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Gardel 1983, Rumclub Private Selection (Edition 16) Treasure Cask (38 years)

 

 

Background: another Treasure Cask from Dirk Becker of German Rum Festival and Rumclub Berlin fame. One of his previous selections is still my number one rum. Gardel of Guadeloupe is a closed distillery that used to distil rums, possibly from both cane juice and molasses. This specimen is molasses-based, aged 38 years. I am guessing it spent a good half of its barrel life in the tropics.

Nose: extremely expressive; herbs and spices and assorted condiments up front; soy sauce; plum sauce; balsamic vinegar; cumin; anise; cloves; sage; coriander; lemongrass; bell peppers; then comes the funk; a basket of sweaty clothes; kimchi; minced chicken and pork, raw; pickled jellyfish; french fries; nachos; going deeper into the glass, we get a plethora of perfumey and fruity notes; talcum powder; sandalwood incense; grapeseed and bergamot oil; green papaya; overripe pineapple and soursop; sultanas; dried fig, apricot and mango; more mango, of a particularly creamy kind -- think mango custard and mango lassi; a nice tropical fruit salad of a cognac; the base notes are earthy and industrial; hot tar; motor oil; WD-40; a well-oiled rifle; old copper coins; a basket load of liquorice sweets; coffee dregs; cocoa butter; Saphir renovateur on leather; finally, some terpenes and plastics, primarily peppermint, camphor and Tiger Balm; as a whole, the nose reminds me of a more measured Savanna grand arome, matured in ex-cognac casks, with influences from Long Pond, Monymusk and Saint Lucia Distillers (SLD), all weaved nicely into a coherent package.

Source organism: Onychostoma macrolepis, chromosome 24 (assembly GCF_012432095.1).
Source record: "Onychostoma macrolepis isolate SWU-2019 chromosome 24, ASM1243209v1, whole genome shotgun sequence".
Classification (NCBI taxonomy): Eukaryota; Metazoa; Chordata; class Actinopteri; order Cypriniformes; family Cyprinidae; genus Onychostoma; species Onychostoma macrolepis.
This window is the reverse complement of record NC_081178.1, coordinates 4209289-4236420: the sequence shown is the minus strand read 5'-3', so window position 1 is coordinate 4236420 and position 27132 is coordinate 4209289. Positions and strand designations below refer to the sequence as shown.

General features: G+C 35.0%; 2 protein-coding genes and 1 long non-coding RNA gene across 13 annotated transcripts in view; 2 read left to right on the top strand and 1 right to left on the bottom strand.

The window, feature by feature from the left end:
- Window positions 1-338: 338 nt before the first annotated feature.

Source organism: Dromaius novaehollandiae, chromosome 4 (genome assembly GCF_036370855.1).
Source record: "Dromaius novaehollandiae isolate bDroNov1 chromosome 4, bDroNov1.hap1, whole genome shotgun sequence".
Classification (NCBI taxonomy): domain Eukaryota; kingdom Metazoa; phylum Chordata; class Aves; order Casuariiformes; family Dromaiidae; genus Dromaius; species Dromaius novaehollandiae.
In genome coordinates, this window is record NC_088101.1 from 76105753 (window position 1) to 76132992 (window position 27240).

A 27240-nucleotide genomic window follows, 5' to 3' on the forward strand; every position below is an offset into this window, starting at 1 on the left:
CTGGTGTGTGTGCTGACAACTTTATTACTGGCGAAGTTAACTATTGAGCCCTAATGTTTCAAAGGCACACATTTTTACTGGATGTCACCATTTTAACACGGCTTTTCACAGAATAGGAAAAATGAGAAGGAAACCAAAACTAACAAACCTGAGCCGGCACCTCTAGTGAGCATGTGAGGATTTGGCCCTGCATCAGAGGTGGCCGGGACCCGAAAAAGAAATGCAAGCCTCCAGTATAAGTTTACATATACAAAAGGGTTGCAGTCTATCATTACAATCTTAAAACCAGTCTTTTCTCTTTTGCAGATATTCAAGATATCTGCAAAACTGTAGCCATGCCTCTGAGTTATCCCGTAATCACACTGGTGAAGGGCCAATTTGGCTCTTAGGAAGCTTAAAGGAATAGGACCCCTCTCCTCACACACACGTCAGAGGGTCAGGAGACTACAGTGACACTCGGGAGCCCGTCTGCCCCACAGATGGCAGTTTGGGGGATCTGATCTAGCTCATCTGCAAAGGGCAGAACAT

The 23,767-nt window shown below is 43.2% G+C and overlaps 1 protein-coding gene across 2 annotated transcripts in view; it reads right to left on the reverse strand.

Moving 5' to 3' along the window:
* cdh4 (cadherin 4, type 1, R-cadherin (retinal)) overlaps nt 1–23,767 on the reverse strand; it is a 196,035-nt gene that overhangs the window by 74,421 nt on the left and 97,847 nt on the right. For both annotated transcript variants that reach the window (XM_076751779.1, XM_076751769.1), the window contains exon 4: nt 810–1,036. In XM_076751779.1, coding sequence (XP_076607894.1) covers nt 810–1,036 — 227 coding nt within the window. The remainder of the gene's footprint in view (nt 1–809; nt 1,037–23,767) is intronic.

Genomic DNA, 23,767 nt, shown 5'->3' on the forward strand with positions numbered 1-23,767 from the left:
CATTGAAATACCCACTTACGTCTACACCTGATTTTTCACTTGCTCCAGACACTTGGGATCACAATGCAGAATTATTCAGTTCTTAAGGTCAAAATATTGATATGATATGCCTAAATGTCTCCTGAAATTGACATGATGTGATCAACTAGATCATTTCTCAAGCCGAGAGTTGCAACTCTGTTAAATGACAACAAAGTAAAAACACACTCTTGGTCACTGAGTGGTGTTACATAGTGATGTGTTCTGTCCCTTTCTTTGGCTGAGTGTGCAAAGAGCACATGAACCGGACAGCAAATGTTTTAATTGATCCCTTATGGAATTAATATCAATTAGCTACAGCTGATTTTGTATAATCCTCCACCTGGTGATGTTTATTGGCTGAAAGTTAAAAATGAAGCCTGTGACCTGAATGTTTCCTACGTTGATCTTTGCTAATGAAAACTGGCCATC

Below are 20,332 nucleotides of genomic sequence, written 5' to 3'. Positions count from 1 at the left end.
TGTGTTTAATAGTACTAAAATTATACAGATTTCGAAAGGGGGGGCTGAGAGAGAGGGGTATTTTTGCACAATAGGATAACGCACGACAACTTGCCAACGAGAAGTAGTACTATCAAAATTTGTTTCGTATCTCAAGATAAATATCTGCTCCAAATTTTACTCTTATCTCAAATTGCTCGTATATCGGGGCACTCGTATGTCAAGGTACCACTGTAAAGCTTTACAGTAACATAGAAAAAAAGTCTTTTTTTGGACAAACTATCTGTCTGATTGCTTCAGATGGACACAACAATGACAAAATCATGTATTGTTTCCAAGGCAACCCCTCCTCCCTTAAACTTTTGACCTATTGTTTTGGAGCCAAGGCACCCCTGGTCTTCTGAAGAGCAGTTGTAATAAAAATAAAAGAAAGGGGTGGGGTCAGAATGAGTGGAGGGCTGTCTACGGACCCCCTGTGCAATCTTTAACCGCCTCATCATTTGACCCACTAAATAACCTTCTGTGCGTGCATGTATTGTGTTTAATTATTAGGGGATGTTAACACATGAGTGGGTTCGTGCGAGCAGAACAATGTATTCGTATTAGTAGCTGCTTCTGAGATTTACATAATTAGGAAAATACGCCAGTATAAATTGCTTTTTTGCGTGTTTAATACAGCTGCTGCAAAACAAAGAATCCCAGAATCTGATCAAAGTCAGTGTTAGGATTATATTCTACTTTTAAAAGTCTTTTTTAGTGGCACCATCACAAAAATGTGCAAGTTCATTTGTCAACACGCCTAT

Palate: good body; the astringent front-palate is very much cognac-esque, or rather, it conforms to my impressions of an overoaked cognac; grape Hi-Chew; overbaked raisin bread; dried fig and dates; coffee dregs; bitter chocolate; orange marmalade; it dials up the fruits on the mid-palate; stewed apple; dry apple cider; Kickapoo; pineapple juice; yang zhi gan lu, or mango sago with pomelo, topped with nata de coco; soursop; overripe papaya and jackfruit; the back-palate is dark and empyreumatic, peppered with hints of savouriness; rooty, earthy grape pomace as manifested in an old marc; some bitter Chinese herbs, notably American ginseng and angelica root; premium pu-er and rougui teas; burnt rice crisp; aburi tuna belly; walnut skin; almond paste; liquorice.

Finish: very long; starts with metallic-tasting congeners like those found in some pure-Vendome SLD distillates; liquorice; root beer; gingerbread; steak tartare with old balsamic vinegar; pork floss; sweet savoury preserved meats, such as Cantonese lap cheong and Taiwanese xiang chang; tobacco; tar; blood orange; tropical fruit punch; grape bubblegum; indistinct floral notes, like a mish-mash of floral perfumes; crushed antacid pills; the aftertaste consists of baked nuts, olive brine, sugarcane juice, coconut cream, cling wrap, and yet more liquorice; not the most intense of aftertastes but damn, does it last.

Conclusion: yes, this has definitely spent too much time in wood, and should have been bottled a few years ago. That it is past its prime does not stop it from being bloody remarkable, though. The oakiness is pretty well-integrated beyond the front-palate, but I am compelled to dock a few points for the overly astringent front-palate. This would have been an all-time favourite otherwise.

Score (assuming a normal distribution with mean 50): 91/100

 

Image Courtesy of u/zoorado

 

u/zoorado



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